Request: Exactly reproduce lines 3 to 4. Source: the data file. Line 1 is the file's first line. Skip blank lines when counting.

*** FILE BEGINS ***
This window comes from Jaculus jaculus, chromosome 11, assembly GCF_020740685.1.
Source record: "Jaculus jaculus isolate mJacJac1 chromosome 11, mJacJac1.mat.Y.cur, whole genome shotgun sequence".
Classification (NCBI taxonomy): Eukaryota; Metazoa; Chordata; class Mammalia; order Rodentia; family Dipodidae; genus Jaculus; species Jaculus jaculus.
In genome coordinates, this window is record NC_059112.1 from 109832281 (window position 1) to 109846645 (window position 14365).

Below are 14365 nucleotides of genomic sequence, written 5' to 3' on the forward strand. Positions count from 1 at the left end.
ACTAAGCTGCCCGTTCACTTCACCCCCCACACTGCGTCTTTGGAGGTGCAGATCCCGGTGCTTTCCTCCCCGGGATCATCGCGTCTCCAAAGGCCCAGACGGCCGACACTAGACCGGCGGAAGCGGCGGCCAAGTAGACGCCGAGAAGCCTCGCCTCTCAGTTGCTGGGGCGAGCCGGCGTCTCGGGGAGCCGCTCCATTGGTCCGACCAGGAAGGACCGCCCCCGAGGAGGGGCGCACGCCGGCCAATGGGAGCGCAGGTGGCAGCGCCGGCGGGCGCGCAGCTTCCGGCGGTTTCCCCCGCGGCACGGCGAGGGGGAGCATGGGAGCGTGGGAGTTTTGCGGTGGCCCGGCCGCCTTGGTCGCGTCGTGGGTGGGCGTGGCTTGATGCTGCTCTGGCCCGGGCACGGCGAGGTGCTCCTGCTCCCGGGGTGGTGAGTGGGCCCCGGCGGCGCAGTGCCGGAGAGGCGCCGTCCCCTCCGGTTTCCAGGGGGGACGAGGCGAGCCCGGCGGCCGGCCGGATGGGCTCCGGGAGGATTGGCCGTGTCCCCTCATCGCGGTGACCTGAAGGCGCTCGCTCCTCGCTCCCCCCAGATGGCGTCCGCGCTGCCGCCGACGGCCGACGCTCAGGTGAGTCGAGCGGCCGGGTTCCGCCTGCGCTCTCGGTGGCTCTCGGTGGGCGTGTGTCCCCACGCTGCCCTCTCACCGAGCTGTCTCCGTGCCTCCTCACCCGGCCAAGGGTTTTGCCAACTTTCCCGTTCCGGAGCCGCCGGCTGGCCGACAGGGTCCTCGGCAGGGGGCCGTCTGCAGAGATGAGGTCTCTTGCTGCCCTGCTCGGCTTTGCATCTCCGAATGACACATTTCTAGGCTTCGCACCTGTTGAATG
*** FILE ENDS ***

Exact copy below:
Classification (NCBI taxonomy): Eukaryota; Metazoa; Chordata; class Mammalia; order Rodentia; family Dipodidae; genus Jaculus; species Jaculus jaculus.
In genome coordinates, this window is record NC_059112.1 from 109832281 (window position 1) to 109846645 (window position 14365).